IDEAL House – New Zealand

Project Goals: Certified Passive House, Positive Energy & 8/10 Homestar design. Proudly supported by IDEAL Electrical Suppliers.

May ’14


Looking from the dining area (lofted) through to the dining and lounge area. Earthwool® glasswool insulation in the walls, midfloor, and ceiling. This is before the Intello air-tightness lining was installed (mid April).


 A visit on-site from Stephen Smith and Matt Wilson from S3 Architects. Looking down from upstairs into the lofted area. This gives some sense of scale to the large french doors that will open onto the main patio area.


 Earthwool glasswool insulation being installed in the kids room (centre of 3 bedrooms at Southern end of house).


 Brandon, one of the two builders from Palladium Homes who have built the house. Looking at the original set of plans which have been on site for 8 months, through wind, rain and mud. See repro-online for more info!


 Frankie, the lead builder on site, talking to Murray Durbin. The Ideal House is owned by Murray & Lee Ann Durbin.


  Frankie, the lead builder on site, talking to Brandon (the other builder) and Murray Durbin. The stairs from Top Flyte stairs are all wrapped up and protected in the forground. Top Flyte kindly lent us a temporary set of Aluminium stairs which were worth their weight in gold.


 One of the owners, Lee Ann Durbin on the left, and Murray Durbin talking to the builder, Frankie on the right. We’re on the roof terrace which was clad in Viking Roofspec membrane, and will have a floating tile system on top.


 From left to right: Lee Ann Durbin, Murray Durbin, Stephen Smith (S3A) and Matt Wilson (S3A) looking at the Earthwool glasswool insulation strapped between the I-Beams in the ceiling in the master bedroom upstairs.


  Reviewing how we’re going to seal the flue air-tight.


Matt Wilson from S3A discussing details of the plans.



Owners, Murray & Lee Ann Durbin, taking in the massive ceiling spaces created by the form of the house.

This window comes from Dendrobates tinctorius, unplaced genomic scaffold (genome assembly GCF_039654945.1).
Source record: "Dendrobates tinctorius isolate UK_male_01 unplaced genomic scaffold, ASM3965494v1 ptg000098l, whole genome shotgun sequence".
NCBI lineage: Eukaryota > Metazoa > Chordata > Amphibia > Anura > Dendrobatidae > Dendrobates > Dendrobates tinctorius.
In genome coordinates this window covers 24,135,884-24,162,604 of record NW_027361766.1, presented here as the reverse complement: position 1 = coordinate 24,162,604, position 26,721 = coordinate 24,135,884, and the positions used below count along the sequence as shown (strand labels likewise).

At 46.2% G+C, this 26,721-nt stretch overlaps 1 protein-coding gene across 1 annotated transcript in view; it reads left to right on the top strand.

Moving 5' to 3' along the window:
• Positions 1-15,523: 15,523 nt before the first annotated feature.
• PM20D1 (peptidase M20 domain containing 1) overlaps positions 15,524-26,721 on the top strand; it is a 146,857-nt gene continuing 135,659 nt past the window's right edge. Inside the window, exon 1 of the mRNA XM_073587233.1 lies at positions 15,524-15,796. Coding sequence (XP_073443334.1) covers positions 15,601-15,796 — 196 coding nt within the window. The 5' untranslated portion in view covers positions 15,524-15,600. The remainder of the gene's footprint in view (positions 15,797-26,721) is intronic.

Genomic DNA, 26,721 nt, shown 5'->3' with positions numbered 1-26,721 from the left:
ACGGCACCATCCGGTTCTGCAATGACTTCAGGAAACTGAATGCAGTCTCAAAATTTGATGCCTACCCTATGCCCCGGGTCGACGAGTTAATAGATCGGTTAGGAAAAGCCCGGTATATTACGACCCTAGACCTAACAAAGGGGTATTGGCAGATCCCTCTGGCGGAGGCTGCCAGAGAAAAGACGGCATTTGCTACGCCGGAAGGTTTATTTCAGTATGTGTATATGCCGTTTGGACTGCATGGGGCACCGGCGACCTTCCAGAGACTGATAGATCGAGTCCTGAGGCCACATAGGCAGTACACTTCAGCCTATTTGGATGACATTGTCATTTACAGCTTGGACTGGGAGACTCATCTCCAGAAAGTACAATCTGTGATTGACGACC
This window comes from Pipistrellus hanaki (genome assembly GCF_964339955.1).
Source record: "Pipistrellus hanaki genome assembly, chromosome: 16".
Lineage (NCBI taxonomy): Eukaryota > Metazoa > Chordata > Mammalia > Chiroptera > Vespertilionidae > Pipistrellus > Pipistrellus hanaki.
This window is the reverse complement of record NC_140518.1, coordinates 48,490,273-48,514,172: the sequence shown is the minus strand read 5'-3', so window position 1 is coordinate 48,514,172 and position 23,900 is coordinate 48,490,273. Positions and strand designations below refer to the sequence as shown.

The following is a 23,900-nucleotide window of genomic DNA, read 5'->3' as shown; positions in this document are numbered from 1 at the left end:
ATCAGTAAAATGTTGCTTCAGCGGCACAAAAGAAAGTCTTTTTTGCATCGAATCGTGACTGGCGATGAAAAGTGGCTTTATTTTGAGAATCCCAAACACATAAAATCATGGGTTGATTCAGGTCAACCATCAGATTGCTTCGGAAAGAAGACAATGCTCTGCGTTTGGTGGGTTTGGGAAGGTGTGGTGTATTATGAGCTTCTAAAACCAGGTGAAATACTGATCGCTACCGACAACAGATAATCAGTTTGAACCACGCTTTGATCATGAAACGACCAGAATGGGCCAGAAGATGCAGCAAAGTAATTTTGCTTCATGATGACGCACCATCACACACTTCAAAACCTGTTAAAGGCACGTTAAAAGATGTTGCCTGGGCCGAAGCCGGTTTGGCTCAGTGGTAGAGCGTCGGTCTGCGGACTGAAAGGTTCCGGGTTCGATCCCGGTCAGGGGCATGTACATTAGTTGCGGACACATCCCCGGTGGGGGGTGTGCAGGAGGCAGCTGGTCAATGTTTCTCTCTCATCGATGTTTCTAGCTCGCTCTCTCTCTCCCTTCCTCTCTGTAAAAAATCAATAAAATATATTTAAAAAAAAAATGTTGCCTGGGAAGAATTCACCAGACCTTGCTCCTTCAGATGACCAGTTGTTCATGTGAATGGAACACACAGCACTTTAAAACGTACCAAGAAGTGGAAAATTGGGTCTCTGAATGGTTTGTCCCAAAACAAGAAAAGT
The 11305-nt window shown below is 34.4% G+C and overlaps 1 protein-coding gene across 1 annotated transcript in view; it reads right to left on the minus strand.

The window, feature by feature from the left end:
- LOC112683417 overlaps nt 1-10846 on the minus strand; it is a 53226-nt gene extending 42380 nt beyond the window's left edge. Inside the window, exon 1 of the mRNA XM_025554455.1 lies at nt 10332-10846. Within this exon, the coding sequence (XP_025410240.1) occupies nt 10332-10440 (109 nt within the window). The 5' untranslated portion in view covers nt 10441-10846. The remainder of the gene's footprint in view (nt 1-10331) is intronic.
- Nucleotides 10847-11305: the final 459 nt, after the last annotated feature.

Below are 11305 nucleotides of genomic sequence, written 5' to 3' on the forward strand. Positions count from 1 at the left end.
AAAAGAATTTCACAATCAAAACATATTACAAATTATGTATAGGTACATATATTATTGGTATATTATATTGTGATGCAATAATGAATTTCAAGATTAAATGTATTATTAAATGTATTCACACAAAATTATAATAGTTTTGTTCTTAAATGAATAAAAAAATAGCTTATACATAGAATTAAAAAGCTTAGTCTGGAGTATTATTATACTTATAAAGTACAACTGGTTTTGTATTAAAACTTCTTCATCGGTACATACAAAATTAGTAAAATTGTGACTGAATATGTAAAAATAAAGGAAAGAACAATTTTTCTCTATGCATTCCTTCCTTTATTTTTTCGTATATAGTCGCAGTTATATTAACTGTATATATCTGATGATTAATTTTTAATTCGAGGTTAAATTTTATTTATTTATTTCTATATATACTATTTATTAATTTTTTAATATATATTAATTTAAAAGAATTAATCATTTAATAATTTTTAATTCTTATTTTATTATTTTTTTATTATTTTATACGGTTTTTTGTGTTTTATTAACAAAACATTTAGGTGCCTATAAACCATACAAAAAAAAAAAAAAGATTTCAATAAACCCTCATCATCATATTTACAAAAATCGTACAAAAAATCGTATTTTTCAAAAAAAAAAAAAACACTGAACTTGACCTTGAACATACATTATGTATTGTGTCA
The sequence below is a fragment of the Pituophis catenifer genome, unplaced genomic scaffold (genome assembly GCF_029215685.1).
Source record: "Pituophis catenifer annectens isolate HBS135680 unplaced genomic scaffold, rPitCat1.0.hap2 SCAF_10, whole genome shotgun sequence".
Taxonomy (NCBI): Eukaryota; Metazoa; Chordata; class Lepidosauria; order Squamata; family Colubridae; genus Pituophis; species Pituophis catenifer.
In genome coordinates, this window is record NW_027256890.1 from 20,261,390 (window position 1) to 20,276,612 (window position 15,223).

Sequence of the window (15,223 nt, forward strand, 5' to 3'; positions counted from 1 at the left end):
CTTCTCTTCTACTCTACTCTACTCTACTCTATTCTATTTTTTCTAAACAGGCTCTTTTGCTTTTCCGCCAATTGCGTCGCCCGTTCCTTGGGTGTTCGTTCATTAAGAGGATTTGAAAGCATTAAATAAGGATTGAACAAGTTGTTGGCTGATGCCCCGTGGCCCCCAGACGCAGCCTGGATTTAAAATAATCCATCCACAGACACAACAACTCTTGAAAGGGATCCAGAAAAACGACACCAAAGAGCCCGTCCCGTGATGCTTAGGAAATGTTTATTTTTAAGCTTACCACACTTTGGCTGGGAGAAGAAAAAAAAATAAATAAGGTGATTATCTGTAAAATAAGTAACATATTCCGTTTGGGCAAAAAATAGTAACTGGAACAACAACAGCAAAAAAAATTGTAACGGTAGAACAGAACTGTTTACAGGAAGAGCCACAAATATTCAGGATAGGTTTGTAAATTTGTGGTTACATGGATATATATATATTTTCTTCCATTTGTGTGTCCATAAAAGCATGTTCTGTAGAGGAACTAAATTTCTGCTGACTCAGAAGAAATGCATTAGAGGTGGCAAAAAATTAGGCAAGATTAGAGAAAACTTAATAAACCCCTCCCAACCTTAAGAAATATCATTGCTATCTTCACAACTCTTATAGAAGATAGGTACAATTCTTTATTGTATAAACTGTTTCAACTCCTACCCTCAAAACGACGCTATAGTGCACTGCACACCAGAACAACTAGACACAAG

South/West corner of the home, and Annabelle’s bedroom. The Southern wall is 140mm framing (with 90mm R2.8 and 50mm R1.4 Earthwool glasswool insulation), which will have a second layer of R1.4 insulation installed once the Intello membrane from ProClima is installed. A total of R5.6 of insulation, which is actually more than originally simulated in the PHPP software for Passive House compliance.


Wally’s handywork from The Fireplace Technician. He’s installing specially fabricated fittings to seal the fire/flue air-tight.



 Wally’s handywork from The Fireplace Technician. He’s installing specially fabricated fittings to seal the fire/flue air-tight. Wally has gone above and beyond to get this working for us. Real old-school tradesman!



 Murray’s handywork, insulating under the stairs before being lined (which should be happening tomorrow). Once lined, Mike from AWS/Tradepartners will be able to mount the switch-boards and start connecting the power. We’ve gone with two-phase power from the street, in the event that we run the F&P stove AND the JuicePoint car charger (plus a few other things) all at once.


 Palladium Homes installing the bamboo stairs from Top Flyte. Took about 6 guys to lift these into place. They are much bigger than the photo shows!


The team from Apex Ceilings  installing the plasterboard and James Hardie fibre cement linings.


A photo of the hard-ducting for the Zhender ventilation system. Supplied by FanTech and installed by Brad from Efficient Air. These boots are in place to allow the plasterboard fixers to install around them, and they are cut off before the grills are installed. They also stop construction dust getting into the system during the building process. The hard ducting has a smooth liner to stop dust accumulating, and is also anti-static. It can bend in both directions, and fits within standard wall framing. You can see how this all fits under the ‘false’ ceiling created by the steel Rondo battens.



A detail showing how we’ve sealed around the wire which has penetrated through the Intello air-tightness membrane from pro clima. The membrane helps us acheive our 0.6 air changes per hour (at 50 pascals) required for the Passive House certification.


The downstairs lounge area, looking at placement for a TV. Note central vac plumbing (white pipe), electrical and data cabling. James Hardie Villaboard on the back of the wall, as this is the entrance to the home.